Rights body seeks justice in Bangladesh mass trials
New York: The Bangladesh government should order a re-trial of 847 military personnel accused of murder, sexual assault and other atrocities during the 2009 Bangladesh Rifles (BDR) mutiny due to serious violations of fair trial standards, Human Rights Watch said Tuesday.
Bangladeshi authorities should commission a thorough, independent review of both the BDR trials and verdicts, including the impending Wednesday verdict which may see the death penalty imposed, and then initiate a more credible inquiry and prosecution process.
“Trying hundreds of people en masse in one giant courtroom, where the accused have little or no access to lawyers, is an affront to international legal standards,” said Human Rights Watch.
“The authorities should instead immediately initiate a credible and fair trial to get justice for the mutiny victims and their families.”
The violations of fair trials standards include torture and other abuse while in custody in order to extract confessions and statements.
At least 47 suspects have died in custody. In addition, BDR suspects have had limited access to lawyers, and to knowledge of the charges and evidence against them.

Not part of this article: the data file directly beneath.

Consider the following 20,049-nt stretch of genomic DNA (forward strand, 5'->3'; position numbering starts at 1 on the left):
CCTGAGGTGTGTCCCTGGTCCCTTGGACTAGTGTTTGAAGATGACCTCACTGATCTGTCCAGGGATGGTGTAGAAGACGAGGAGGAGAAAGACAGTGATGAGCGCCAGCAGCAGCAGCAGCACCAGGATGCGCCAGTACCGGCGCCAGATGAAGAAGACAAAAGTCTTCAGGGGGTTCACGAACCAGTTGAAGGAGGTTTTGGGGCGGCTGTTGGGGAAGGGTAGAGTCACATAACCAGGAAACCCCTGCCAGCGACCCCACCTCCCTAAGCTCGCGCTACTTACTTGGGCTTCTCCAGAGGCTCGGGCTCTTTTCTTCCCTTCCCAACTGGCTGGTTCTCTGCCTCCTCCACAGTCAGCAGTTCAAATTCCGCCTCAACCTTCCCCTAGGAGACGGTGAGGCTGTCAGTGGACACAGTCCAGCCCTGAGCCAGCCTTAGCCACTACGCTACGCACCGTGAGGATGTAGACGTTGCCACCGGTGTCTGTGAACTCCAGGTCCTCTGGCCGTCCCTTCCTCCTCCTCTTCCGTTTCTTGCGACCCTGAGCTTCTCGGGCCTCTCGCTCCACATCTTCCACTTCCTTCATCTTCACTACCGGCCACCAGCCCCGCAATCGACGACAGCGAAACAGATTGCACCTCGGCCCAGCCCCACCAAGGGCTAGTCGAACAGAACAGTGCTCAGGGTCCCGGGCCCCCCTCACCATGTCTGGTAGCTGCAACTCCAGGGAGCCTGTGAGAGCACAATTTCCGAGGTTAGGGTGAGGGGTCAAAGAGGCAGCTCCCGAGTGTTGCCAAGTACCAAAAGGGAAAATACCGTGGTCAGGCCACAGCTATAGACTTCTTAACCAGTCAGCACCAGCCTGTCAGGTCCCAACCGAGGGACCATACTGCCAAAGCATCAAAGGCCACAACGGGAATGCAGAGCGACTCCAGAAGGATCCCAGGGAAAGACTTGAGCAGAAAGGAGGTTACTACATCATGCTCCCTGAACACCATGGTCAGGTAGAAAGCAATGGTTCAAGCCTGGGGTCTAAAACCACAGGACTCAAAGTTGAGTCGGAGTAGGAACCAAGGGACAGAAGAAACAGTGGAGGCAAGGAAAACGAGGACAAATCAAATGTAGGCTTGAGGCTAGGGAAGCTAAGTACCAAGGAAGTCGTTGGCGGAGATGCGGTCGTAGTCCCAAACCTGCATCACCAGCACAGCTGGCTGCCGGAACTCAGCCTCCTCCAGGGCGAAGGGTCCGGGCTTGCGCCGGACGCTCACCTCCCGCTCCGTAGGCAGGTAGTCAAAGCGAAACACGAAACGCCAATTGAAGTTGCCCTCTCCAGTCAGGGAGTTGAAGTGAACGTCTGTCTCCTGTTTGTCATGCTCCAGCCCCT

Human Rights Watch has documented these abuses in both a 57-page report in July 2012 as well as in numerous press releases.
On Feb 25-26, 2009, members of the Bangladesh Rifles (BDR), since renamed the Bangladesh Border Guards, mutinied against their commanding officers at the central Dhaka headquarters in Pilkhana Barracks.
The mutiny, believed to be triggered by long-standing grievances among the BDR’s lower ranks, led to the killing of 74 people including 57 army officers.
A number of women relatives of the officers suffered sexual assault.
While it is crucial that those responsible for the horrifying violence were brought to justice, Human Rights Watch found that the trials in military and civilian courts did not meet international fair trial standards.
The government of Prime Minister Sheikh Hasina negotiated a settlement to end the mutiny. But after the mutineers surrendered, the authorities responded with mass arrests of more than 6,000 BDR personnel.
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